Having Cornaz replaced by the British with Italian singing sensation Lili Geya, Gia Scala, doesn't help Gen, Scottland much either. Gen. Scottland, who knew Lili before the war, was too busy keeping his eyes on the beautiful Lili more then his work leading to a number of major screw-ups on his part. All that eventually leads to Lili's unfortunate death in the dying days of WWII. Lili was shot by Gen, Schottland Aid-de-camp Lt. Reinisch, Erik Schumann, who recognized her when she tried to cross over to the British lines with a secret map, provided to her by Schottland, about future German troop movements.
***SPOILER ALERT*** The both sly and slippery Gen. Schottland is so good at his work that he manages to outfox the Nazis at their own game, trickery and deception, by getting Nazi Generals loyal to the Fuhrer arrested and executed by the Gestapo for treason and disloyalty. Gen Schottland even goes so far as getting German Generals, one of them Gen Hartz played by Donald Pleasence, who are secretly in league with the allies like himself, to do in the Fuhrer, exposed and summarily executed just to keep the Gestapo from suspecting him!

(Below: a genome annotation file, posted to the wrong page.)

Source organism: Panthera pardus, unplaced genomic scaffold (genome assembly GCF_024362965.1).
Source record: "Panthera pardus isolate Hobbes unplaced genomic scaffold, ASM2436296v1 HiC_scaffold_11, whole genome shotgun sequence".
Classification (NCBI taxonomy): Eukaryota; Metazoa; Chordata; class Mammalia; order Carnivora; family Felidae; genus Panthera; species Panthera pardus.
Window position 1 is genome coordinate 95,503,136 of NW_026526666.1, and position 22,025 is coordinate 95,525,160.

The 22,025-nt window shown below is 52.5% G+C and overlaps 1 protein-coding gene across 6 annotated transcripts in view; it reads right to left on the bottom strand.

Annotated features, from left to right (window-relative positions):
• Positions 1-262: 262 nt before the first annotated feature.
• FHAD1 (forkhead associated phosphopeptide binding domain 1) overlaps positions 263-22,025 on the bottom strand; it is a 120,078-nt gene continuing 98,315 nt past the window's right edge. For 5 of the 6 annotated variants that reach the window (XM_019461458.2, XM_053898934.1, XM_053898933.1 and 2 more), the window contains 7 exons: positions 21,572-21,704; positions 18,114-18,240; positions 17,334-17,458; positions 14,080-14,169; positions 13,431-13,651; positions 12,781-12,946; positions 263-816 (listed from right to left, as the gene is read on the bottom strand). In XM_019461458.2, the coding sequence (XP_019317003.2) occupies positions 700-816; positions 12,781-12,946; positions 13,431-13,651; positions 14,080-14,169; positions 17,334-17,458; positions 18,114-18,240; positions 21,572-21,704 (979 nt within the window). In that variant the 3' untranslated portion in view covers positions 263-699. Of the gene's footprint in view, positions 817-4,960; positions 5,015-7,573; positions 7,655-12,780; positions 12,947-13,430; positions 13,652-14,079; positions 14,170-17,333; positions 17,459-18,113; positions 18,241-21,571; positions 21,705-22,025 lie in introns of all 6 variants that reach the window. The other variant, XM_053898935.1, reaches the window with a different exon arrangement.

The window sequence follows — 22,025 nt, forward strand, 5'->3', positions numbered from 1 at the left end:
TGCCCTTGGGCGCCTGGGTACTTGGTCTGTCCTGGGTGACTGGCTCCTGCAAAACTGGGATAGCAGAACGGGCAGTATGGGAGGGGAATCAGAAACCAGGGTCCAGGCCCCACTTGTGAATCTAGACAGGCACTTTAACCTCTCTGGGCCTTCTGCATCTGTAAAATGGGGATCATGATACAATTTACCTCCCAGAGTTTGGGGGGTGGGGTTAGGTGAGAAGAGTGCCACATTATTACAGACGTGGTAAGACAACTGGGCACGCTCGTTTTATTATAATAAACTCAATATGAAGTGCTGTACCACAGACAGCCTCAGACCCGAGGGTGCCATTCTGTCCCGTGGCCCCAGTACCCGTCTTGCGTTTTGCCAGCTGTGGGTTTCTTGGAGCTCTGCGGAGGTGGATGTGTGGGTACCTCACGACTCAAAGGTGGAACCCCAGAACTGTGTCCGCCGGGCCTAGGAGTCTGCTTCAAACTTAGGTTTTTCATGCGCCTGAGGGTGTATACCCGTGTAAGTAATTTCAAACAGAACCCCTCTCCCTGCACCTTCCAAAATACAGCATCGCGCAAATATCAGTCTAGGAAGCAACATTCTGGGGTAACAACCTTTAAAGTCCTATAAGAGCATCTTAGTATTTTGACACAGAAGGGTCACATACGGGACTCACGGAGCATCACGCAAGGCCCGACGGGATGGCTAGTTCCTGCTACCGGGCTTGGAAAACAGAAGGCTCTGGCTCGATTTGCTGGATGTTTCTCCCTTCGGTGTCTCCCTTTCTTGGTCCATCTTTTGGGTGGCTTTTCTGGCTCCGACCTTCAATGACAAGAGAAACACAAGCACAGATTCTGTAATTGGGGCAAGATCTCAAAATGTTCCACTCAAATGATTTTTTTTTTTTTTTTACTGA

I don't know if the story about Gen Schottland is real but if it is the guy made legendary British Secret Agent James Bond look like a rank armature. Always a step ahead of the Nazis Gen.Schottland seems to be the luckiest man on the face of the earth in all the escapes he makes from being caught, at the expense of his fellow British spies, that he comes across not only as being unbelievably lucky but both omnipresent and prophetic, in him knowing what the Nazis are to do ahead of time even before the Nazis do, as well!
P.S Look for an uncredited and young 25 year old Michael Cain in the movie playing a Gestapo Agent.
I have nothing much to add to the reviews already here, but that I
loved the film. Stylish, beautifully paced, and remarkably suspenseful,
it features an intriguingly controlled and flawlessly nuanced
performance by Jack Hawkins, who makes you believe it possible that a
British agent, hidden for twenty years, could exist undercover at the
highest levels of the Third Reich. And as a sign of the 1958 that
produced "The Two-Headed Spy," most revealing of the relationships
between international film interests that the blacklisted Michael